And here’s where the story of DC-to-Brooklyn emcee Oddisee demands to be told. Flying well beneath the radar of quoting Nietzche at the TIDAL press conference like Alicia Keys did, Oddisee, a 16-year veteran emcee, will release The Good Fight on May 5th. It will be his ninth independently-released studio album over a seven-year period via Mello Music Group. According to Oddisee, “The Good Fight is about living fully as a musician without succumbing to the traps of hedonism, avarice, and materialism. It’s about not selling out and shilling for a paycheck, while still being aware that this is a business requiring compromise and collaboration.”

Don’t get it twisted, though. Oddisee’s not your run-of-the-mill well-meaning, yet not-so-successful struggle rapper. He’s a globally-travelled rapper/producer who has turned underground buzz and the development of a fanbase early in his career into a sustainable business model that has allowed him to travel globally many times over, plus work with the likes of DJ Jazzy Jeff, Joey Bada$$, and more.

There’s also the case of Kendrick Lamar, who, when you dig just below the surface, may not just be rap’s best overall rapper but also its most traditionally working-class standard-bearer for greatness. Prior to the release of the black power magnum opus To Pimp A Butterfly, his biggest moment in mainstream media involved him buying a modestly-priced $524,000 home in the Los Angeles suburbs. The days of MC Hammer building a $12 million home and then releasing a video for his 1994 single “Pumps and a Bump” involving bikini-clad women and Hammer in a speedo are long gone.

Whereas rap’s greatest power as a genre once existed in the sound being the lynchpin to, as Outkast once said, “get up, get out and get something,” rap’s new model involves rap now getting up, getting out, and saving something too. Intriguingly for Jay, TIDAL is likely in all actuality Jay attempting to struggle to maintain a billion-dollar lifestyle without having to do much actual work after having already claimed artistic “retirement.”#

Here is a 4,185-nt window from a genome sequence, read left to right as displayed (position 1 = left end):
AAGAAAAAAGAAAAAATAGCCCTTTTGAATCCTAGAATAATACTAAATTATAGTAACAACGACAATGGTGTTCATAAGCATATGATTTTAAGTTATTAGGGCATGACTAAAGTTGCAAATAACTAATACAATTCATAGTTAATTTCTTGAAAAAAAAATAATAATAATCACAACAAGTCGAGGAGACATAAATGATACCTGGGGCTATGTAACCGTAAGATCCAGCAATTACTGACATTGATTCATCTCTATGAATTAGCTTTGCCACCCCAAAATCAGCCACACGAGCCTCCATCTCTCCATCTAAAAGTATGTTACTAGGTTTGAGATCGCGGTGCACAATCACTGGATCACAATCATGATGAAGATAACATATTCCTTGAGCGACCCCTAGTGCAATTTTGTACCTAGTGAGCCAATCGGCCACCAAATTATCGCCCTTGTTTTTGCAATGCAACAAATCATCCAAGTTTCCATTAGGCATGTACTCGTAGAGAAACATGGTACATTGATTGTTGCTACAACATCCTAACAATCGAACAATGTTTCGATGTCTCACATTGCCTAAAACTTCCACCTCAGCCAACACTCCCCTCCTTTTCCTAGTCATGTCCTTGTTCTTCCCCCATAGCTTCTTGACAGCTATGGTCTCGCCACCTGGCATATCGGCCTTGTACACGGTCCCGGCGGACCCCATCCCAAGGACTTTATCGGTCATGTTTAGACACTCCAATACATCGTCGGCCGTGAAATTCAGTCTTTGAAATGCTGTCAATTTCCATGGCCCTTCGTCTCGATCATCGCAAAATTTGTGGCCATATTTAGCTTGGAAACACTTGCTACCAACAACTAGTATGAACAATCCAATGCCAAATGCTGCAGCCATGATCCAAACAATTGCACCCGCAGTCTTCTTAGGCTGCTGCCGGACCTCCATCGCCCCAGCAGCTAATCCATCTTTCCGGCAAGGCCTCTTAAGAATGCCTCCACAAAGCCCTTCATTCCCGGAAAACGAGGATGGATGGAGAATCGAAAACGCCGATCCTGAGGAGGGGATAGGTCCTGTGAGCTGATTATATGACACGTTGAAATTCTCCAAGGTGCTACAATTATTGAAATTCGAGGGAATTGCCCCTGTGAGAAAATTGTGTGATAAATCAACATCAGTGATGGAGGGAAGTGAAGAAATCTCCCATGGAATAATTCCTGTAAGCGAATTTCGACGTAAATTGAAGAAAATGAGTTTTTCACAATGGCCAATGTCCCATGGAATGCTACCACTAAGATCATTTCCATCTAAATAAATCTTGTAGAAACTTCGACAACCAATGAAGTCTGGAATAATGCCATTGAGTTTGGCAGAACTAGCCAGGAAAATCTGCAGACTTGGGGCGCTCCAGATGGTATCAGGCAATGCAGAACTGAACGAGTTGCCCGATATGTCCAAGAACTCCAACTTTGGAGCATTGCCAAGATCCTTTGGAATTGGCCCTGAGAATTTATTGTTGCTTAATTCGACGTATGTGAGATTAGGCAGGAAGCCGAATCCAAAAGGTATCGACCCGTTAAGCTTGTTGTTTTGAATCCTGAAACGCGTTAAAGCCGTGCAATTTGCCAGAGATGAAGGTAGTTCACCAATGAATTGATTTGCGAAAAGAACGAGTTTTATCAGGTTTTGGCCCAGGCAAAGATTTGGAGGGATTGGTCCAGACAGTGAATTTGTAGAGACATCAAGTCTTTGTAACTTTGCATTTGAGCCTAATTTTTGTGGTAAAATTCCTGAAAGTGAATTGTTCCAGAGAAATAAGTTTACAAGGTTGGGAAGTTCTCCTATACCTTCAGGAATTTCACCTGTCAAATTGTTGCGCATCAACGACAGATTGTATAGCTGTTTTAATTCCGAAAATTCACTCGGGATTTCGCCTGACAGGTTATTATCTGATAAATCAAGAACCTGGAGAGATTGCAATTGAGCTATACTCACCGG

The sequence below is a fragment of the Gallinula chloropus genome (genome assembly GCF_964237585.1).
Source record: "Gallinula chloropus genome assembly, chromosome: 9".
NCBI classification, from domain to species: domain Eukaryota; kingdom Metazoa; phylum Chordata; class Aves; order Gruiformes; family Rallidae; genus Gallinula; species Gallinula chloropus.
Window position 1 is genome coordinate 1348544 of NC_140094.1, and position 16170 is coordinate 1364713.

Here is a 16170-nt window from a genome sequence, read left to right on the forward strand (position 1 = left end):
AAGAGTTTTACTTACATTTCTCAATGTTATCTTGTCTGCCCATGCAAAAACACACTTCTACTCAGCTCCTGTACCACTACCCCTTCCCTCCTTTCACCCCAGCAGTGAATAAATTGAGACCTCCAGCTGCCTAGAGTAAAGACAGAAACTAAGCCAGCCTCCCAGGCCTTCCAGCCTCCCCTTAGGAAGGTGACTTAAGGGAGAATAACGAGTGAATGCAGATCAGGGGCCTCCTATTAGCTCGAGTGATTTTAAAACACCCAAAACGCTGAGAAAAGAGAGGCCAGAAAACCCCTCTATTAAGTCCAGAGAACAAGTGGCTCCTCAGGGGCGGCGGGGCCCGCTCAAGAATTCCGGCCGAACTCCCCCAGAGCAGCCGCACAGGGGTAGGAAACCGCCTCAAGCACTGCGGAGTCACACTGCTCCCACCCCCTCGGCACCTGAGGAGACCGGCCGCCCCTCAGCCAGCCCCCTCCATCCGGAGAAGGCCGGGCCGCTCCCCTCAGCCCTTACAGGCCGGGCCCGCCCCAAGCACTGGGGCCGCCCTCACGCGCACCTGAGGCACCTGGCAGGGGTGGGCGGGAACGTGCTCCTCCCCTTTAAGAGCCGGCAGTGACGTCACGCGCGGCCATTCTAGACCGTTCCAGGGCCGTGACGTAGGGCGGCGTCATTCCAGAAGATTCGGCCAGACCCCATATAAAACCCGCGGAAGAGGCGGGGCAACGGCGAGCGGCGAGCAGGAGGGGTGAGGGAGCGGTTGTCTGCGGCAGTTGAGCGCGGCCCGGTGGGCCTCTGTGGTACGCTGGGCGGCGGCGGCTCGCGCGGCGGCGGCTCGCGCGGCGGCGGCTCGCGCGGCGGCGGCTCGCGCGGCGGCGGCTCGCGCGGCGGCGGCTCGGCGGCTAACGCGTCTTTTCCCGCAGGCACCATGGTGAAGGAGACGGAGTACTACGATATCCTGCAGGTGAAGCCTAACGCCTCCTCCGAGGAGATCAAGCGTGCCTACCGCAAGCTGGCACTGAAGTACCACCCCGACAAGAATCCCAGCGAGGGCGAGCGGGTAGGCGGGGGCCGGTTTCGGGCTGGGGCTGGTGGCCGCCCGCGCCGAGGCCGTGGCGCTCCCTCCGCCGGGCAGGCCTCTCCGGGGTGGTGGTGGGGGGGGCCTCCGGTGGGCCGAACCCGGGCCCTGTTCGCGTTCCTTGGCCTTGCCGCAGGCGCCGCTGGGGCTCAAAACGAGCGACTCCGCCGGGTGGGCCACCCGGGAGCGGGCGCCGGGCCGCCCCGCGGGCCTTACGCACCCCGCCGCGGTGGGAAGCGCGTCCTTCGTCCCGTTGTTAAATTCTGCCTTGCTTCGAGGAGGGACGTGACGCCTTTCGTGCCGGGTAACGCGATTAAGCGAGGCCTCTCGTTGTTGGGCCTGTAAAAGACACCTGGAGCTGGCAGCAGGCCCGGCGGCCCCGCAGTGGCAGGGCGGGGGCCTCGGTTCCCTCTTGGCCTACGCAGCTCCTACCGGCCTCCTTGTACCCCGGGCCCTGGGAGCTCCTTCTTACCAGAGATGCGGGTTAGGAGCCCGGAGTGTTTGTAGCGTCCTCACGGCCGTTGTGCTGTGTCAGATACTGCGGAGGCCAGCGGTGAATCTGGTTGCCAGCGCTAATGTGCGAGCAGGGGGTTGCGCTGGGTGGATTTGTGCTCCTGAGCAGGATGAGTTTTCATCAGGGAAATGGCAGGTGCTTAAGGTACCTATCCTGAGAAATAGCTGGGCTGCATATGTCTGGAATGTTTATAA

Imagine a (dream) scenario where working class rappers Oddisee and Kendrick Lamar get together in a studio in Brooklyn. I see them finishing a low-key day of honest work on a collaborative album with happy hour and a meal. Kendrick drops that album via Interscope, earning most of his money live touring and hustling for corporate sponsorships. Oddisee? Well, as always, he drops via Bandcamp and iTunes, and maybe a high-quality vinyl copy, too. Having significantly cut out the middleman and having a fanbase built largely from the underground, he tours and syncs every single record with a new Netflix drama and the process is ultimately a success. Working class rappers making quality content and working hard to promote it.

As a rapper in an era where the margin for failure is much greater than the likelihood of success, you can either create music that cultivates an audience that allows you to live sustainably or you can attempt to sell water to an overflowing well. Ultimately, what was once the rule and expectation of hip-hop culture is no longer congruent with America as a country. The era of the “working-class rapper” has arrived.